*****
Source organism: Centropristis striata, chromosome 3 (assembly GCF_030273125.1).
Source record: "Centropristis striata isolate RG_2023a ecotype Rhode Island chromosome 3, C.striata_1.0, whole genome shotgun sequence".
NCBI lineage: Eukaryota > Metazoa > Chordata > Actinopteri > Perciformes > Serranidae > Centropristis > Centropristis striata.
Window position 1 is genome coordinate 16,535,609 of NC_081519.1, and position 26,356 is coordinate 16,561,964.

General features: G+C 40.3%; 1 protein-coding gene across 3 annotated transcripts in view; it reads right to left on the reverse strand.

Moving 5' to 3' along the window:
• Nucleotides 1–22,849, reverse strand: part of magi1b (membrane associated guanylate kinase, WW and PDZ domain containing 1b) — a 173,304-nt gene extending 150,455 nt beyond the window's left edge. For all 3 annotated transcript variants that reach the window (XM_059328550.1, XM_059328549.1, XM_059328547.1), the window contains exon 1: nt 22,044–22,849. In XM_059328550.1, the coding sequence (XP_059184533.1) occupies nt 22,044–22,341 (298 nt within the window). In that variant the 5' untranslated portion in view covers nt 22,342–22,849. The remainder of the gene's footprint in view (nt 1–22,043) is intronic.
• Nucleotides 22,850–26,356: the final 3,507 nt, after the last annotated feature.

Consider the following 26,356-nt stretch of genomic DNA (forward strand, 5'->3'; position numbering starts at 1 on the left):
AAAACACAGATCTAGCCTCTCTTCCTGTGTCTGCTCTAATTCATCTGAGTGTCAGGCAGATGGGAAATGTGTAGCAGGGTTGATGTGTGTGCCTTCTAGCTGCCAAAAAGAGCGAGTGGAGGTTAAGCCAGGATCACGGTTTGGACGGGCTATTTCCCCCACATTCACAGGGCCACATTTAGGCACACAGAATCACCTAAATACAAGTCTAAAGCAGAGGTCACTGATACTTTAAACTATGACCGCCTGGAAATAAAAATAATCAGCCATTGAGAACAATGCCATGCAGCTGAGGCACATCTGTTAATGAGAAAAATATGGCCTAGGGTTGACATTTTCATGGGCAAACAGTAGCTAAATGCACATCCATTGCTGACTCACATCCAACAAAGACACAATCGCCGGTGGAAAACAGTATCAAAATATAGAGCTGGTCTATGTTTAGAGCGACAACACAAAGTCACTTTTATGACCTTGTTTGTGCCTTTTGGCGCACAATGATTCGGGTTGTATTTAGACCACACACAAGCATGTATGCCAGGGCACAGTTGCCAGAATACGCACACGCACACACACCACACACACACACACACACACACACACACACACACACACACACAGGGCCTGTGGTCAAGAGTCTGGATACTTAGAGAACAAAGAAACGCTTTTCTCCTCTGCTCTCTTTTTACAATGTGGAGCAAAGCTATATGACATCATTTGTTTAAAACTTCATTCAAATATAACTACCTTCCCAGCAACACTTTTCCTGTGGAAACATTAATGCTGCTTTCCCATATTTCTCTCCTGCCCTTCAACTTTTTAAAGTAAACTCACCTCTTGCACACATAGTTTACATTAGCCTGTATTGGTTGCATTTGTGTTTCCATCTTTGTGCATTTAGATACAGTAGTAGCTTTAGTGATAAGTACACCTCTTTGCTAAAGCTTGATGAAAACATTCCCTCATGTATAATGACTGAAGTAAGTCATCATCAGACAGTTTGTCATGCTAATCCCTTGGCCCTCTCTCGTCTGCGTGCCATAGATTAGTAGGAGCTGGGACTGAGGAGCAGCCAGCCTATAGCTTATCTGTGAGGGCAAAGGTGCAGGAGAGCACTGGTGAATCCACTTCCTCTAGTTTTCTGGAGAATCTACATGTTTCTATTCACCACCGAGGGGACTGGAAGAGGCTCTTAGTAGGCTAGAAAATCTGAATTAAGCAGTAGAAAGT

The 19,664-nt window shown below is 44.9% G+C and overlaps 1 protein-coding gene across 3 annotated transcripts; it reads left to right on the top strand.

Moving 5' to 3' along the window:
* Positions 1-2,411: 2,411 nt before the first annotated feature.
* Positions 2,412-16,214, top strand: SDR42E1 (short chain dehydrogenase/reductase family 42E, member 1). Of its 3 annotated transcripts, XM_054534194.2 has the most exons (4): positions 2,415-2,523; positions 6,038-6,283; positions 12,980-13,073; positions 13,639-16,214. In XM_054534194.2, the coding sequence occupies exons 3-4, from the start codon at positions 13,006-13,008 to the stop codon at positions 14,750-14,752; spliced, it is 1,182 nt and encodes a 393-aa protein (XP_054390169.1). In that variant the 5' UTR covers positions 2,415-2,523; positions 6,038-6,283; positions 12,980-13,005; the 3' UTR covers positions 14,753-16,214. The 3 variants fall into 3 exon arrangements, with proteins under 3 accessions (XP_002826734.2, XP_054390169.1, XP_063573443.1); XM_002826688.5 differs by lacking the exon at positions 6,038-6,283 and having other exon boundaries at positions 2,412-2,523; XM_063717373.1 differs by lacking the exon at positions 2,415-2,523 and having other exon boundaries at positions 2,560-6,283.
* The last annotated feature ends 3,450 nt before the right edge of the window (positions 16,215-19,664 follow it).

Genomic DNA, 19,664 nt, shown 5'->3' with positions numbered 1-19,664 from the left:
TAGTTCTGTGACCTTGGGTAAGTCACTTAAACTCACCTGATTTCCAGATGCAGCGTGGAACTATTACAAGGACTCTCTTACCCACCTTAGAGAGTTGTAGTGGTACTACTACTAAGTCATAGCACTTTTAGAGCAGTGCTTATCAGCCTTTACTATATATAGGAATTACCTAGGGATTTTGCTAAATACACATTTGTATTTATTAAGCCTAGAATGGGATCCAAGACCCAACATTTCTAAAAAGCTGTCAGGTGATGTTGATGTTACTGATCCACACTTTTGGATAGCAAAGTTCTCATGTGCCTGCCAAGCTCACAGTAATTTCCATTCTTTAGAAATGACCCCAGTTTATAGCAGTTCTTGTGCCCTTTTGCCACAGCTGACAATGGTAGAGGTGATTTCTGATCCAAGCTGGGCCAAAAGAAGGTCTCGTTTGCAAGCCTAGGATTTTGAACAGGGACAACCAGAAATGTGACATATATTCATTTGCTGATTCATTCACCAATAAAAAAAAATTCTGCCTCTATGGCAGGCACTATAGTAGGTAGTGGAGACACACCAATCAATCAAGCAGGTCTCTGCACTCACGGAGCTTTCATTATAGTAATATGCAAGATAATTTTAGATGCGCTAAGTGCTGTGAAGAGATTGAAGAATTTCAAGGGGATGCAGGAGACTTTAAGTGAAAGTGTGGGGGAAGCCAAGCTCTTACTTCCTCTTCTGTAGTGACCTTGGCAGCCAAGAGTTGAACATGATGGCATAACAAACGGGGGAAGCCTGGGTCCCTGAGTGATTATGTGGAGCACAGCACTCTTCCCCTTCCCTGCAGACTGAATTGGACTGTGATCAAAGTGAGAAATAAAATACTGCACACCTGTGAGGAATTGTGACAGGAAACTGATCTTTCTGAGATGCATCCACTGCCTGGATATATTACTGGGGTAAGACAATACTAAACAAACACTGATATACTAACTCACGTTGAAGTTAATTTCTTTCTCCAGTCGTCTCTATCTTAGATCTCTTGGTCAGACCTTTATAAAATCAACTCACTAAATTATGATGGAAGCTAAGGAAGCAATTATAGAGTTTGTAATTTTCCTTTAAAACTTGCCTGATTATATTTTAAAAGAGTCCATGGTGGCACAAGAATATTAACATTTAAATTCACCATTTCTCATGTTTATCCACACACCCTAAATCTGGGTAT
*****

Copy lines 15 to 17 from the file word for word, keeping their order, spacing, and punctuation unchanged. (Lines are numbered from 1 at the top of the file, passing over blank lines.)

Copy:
* The last annotated feature ends 3,450 nt before the right edge of the window (positions 16,215-19,664 follow it).

Genomic DNA, 19,664 nt, shown 5'->3' with positions numbered 1-19,664 from the left:
TAGTTCTGTGACCTTGGGTAAGTCACTTAAACTCACCTGATTTCCAGATGCAGCGTGGAACTATTACAAGGACTCTCTTACCCACCTTAGAGAGTTGTAGTGGTACTACTACTAAGTCATAGCACTTTTAGAGCAGTGCTTATCAGCCTTTACTATATATAGGAATTACCTAGGGATTTTGCTAAATACACATTTGTATTTATTAAGCCTAGAATGGGATCCAAGACCCAACATTTCTAAAAAGCTGTCAGGTGATGTTGATGTTACTGATCCACACTTTTGGATAGCAAAGTTCTCATGTGCCTGCCAAGCTCACAGTAATTTCCATTCTTTAGAAATGACCCCAGTTTATAGCAGTTCTTGTGCCCTTTTGCCACAGCTGACAATGGTAGAGGTGATTTCTGATCCAAGCTGGGCCAAAAGAAGGTCTCGTTTGCAAGCCTAGGATTTTGAACAGGGACAACCAGAAATGTGACATATATTCATTTGCTGATTCATTCACCAATAAAAAAAAATTCTGCCTCTATGGCAGGCACTATAGTAGGTAGTGGAGACACACCAATCAATCAAGCAGGTCTCTGCACTCACGGAGCTTTCATTATAGTAATATGCAAGATAATTTTAGATGCGCTAAGTGCTGTGAAGAGATTGAAGAATTTCAAGGGGATGCAGGAGACTTTAAGTGAAAGTGTGGGGGAAGCCAAGCTCTTACTTCCTCTTCTGTAGTGACCTTGGCAGCCAAGAGTTGAACATGATGGCATAACAAACGGGGGAAGCCTGGGTCCCTGAGTGATTATGTGGAGCACAGCACTCTTCCCCTTCCCTGCAGACTGAATTGGACTGTGATCAAAGTGAGAAATAAAATACTGCACACCTGTGAGGAATTGTGACAGGAAACTGATCTTTCTGAGATGCATCCACTGCCTGGATATATTACTGGGGTAAGACAATACTAAACAAACACTGATATACTAACTCACGTTGAAGTTAATTTCTTTCTCCAGTCGTCTCTATCTTAGATCTCTTGGTCAGACCTTTATAAAATCAACTCACTAAATTATGATGGAAGCTAAGGAAGCAATTATAGAGTTTGTAATTTTCCTTTAAAACTTGCCTGATTATATTTTAAAAGAGTCCATGGTGGCACAAGAATATTAACATTTAAATTCACCATTTCTCATGTTTATCCACACACCCTAAATCTGGGTAT